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The Real Race explained 
by the Quali-flyer  

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The FIA fuel the foolishness - The Quali-flyer explains how banning refuelling between Qualifying and the Race will render Qualifying meaningless

The New Rules, an object lesson in planned change management - The Quali-flyer's comments on the latest regulation changes by the FIA for 2003 and beyond

The death of Real Racing ? - The Quali-flyer's comments on the new regulations for 2003

The Real Races :

Strategy, tactics, weather, tyres, traffic, mechanical failure and luck, all these play their part in a F1 race. The opportunities to point the finger of blame away from the driver are plentiful. How then can a driver measure himself against his peers, either stroking his ego or denting it in the process (not that I'm suggesting that a F1 driver would be egotistical) - and who are his peers? Is Coulthard going to gnash his teeth in angst because Michael Schumacher laps a track 1/2 second faster than he can, or will he just accept that the Ferrari today is a faster car? Did Paul Stoddart measure Webber's points tally in Melbourne against MS's and find him wanting? Where then is the real race and who is the opponent?

One opportunity exists to minimise or control those influences and to put two drivers into almost identical cars under almost identical conditions and measure their comparative skills. The afternoon before each race, for one hour every driver gets the chance to say "Here I am, I'm better than the other guy". Strategic (and contractual) implications will see Schumacher beat Barrichello in races, talent is required to put him in front on the grid. Where a driver sits on the grid for a race is primarily down to how his car compares to the other cars. Michael Schumacher could not put a Jaguar or a Minardi on pole. Many of the lead drivers could put a Ferrari there. Qualifying levels the playing field within a team, allowing the selection of 11 Alpha Males from the 22 starters.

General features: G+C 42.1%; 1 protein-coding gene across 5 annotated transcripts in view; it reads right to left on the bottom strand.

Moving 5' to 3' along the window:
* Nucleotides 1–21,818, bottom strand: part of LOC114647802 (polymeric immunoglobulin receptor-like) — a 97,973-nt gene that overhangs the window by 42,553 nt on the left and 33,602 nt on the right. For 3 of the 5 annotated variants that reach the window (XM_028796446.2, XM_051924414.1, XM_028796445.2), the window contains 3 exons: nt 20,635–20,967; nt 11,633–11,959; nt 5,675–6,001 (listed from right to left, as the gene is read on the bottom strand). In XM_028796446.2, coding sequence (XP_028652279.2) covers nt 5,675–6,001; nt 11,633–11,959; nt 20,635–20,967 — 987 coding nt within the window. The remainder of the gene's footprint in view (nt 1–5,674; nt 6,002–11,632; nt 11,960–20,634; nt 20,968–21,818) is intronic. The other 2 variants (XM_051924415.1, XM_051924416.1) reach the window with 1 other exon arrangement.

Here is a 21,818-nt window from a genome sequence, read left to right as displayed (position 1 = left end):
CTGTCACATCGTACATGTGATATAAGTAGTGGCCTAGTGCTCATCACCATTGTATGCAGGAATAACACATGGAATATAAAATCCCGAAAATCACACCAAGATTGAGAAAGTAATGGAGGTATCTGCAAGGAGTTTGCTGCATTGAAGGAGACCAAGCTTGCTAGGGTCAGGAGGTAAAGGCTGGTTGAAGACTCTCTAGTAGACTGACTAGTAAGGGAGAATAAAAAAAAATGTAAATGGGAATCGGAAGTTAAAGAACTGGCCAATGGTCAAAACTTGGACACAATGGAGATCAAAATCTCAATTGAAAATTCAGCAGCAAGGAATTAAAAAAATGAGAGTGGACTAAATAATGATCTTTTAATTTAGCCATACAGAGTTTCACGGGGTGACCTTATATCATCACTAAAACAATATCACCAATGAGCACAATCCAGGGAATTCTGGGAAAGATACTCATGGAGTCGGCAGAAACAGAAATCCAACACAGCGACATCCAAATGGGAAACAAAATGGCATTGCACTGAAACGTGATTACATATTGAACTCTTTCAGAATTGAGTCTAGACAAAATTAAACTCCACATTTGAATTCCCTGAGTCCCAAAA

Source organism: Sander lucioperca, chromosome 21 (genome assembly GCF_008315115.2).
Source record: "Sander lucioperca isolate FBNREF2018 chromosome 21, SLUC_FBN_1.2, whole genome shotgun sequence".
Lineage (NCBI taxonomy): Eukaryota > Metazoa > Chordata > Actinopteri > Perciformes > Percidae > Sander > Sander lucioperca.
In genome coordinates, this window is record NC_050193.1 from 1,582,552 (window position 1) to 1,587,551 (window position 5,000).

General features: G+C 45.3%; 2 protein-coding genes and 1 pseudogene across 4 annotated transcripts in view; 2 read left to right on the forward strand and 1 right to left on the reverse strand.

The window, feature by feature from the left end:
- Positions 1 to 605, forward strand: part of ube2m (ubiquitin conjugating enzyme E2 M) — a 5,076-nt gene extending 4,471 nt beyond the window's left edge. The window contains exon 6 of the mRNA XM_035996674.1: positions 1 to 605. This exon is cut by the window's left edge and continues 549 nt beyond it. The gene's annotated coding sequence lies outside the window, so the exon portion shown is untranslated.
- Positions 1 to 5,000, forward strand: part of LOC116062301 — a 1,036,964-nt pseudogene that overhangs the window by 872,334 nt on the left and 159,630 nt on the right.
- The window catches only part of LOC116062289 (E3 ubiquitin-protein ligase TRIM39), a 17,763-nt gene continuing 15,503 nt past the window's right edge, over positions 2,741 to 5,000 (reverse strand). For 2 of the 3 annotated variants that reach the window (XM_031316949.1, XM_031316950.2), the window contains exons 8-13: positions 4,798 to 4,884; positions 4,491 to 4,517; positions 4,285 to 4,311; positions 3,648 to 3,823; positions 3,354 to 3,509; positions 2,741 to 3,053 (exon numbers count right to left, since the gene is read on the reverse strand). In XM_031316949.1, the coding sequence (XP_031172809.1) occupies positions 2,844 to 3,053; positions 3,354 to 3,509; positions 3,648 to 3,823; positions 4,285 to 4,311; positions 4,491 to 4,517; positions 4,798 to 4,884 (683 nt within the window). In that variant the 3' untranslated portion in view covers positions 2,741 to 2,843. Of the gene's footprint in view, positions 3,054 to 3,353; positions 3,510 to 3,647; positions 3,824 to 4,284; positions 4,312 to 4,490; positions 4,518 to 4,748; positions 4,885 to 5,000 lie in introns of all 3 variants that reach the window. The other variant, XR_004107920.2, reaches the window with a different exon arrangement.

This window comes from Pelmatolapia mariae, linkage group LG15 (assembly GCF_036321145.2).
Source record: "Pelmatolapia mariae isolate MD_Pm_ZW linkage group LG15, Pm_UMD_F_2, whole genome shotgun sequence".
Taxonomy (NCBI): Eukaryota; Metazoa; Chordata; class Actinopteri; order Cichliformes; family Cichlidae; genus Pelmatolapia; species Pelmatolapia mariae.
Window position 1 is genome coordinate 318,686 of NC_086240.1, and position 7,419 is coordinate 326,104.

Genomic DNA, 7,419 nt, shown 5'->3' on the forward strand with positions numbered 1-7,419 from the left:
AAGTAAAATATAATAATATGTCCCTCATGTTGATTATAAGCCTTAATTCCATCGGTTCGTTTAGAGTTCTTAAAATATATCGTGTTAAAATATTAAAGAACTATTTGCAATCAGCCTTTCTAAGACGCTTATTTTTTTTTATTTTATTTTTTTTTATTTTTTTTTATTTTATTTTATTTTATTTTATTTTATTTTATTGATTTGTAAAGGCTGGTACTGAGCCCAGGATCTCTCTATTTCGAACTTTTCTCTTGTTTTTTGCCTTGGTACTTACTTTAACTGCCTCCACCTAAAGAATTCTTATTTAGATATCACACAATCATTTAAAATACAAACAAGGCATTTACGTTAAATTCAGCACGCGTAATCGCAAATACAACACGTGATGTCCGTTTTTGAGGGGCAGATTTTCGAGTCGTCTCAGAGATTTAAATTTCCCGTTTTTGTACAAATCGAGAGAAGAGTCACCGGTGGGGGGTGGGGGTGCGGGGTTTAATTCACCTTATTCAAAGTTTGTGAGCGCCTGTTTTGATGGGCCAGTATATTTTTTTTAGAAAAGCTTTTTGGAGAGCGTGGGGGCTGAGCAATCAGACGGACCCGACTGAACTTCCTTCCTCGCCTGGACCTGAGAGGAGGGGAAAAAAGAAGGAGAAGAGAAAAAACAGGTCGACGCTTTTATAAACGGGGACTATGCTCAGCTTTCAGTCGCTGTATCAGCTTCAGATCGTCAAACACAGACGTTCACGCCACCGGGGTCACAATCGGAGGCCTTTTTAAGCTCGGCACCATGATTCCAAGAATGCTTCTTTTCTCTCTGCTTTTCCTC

Any driver's personal priority is to beat his team mate, in qualifying and in the race. After that he will try to maximise his position against the other teams.

Measuring the gap between drivers across teams in qualifying is the indicator of comparative strength of the teams, measuring the gap between drivers (refer to graphs) within a team establishes the comparative skills of those drivers. While the pecking order at Ferrari is well established and constant, few other teams can show such a strong supremacy.

Rookies impress or fail not on their ability to gain positions relative to the field, but relative to their team mates. They improve and reduce the differentials across a season, or they maintain those gaps and sink into obscurity. Lead drivers keep their premiership and salaries by beating their team mates consistently, or they get relegated.

My objective in these pages is to quantify the results in the real races (The Heretic provides excellent coverage of those other races held on Sundays) and to look at the drivers away from the various elements that can influence GP positions. As the season progresses the relativity between drivers will develop not only in the championship points tally but in the real race, qualifying.

Charting the results